Shorter Elizabeth Drew:
Me and John McCain
We had a thing
Drew becomes the latest in the increasingly long line of journalists to walk out on the news media’s longest-running illicit love affair.
And given how long the affair lasted, it’s not surprised that amid all the hurt and betrayal a lot of confusion about exactly what happened remains.
Drew, who wrote a fulsome book-length tribute to McCain in 2002, now more than suspects that, in the end, she and her colleagues were simply being used all along:
While McCain’s movement to the center was widely popular (if not on the right) – and he even flirted with becoming a Democrat – there’s now strong reason to question whether it was anything but a temporary, expedient tactic. (In his 2002 memoir, “Worth the Fighting For,” he wrote, revealingly, “I didn’t decide to run
for president to start a national crusade for the political reforms I believed in or to run a campaign as if it were some grand act of patriotism. In truth, I wanted to be president because it had become my ambition to be president. . . . In truth, I’d had the ambition for a long time.”) When he decided to run for president in 2008, he felt he couldn’t win without the support of the right, so he adapted. In retrospect, other once-hailed McCain efforts – his cultivation of the press (“my base”) and even his fight for campaign finance reform (launched in the wake of his embarrassment over the Keating Five scandal) now seem to have been simply maneuvers. The “Straight Talk Express” – a brilliant p.r. stroke in 2000 – has now been shut down.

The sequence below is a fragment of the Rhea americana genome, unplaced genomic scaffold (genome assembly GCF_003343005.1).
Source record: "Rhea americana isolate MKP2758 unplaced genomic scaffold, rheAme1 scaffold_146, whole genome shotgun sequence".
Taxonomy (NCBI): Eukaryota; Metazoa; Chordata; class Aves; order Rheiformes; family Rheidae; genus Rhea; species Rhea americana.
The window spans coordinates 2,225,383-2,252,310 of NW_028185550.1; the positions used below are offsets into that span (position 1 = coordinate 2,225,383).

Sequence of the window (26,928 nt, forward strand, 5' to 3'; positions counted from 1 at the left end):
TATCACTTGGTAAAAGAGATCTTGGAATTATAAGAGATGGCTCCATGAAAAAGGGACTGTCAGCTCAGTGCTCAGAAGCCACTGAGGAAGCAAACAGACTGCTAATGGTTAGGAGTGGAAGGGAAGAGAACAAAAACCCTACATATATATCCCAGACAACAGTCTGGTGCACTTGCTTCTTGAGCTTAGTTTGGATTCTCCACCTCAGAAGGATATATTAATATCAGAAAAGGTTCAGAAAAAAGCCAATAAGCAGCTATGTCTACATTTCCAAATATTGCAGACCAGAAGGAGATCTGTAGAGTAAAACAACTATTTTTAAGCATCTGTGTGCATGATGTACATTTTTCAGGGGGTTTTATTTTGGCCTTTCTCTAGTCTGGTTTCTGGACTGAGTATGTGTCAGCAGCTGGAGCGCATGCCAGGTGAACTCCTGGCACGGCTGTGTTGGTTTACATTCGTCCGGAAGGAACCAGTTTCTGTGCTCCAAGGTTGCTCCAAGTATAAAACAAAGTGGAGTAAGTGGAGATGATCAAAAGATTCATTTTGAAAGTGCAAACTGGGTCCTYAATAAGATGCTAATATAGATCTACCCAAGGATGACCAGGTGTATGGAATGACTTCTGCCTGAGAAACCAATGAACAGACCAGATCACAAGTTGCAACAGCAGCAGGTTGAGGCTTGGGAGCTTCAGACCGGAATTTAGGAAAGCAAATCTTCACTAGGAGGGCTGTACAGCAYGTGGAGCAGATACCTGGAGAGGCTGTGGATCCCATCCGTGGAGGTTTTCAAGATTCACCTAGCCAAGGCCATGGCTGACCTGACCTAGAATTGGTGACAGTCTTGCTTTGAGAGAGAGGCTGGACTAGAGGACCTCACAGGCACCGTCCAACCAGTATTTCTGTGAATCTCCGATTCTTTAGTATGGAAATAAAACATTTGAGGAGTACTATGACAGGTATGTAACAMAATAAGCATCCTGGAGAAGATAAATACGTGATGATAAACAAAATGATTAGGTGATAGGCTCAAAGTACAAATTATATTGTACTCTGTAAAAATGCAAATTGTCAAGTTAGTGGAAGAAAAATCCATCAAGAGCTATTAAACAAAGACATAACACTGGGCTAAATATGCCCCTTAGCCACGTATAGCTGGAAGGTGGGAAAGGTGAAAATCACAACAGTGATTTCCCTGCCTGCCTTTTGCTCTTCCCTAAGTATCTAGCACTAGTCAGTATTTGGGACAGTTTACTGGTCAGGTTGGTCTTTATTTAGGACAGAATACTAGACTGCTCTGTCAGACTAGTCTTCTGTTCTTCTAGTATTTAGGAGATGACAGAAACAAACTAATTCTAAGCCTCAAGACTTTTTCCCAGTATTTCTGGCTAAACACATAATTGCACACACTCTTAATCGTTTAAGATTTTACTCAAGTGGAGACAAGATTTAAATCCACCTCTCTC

But, having looked the whole sordid business in the face, Drew can’t quite bear to consider that there wasn’t a time when things were different, and the Dreamboat Maverick-turned-Unprincipled Scumbug really was different than all the rest, if only just a little:
McCain’s caving in to this “compromise” [on the anti-torture
legislation] did it for me. This was further evidence that the former free-spirited, supposedly principled, maverick was morphing into just another panderer – to Bush and the Republican Party’s conservative base.
Even in the course of a single sentence, she can’t make up her mind regarding whether those sweet mavericky nothings he used to whisper were never more than a calculated pose, and indeed the most disingenuous of all: since being “candid” and “straight-shooting” primarily because — and therefore only so long as — it’s an effective political tactic is actually more reprehensible than good old fashioned honest lying.
Ah, you should have changed that stupid lock . . .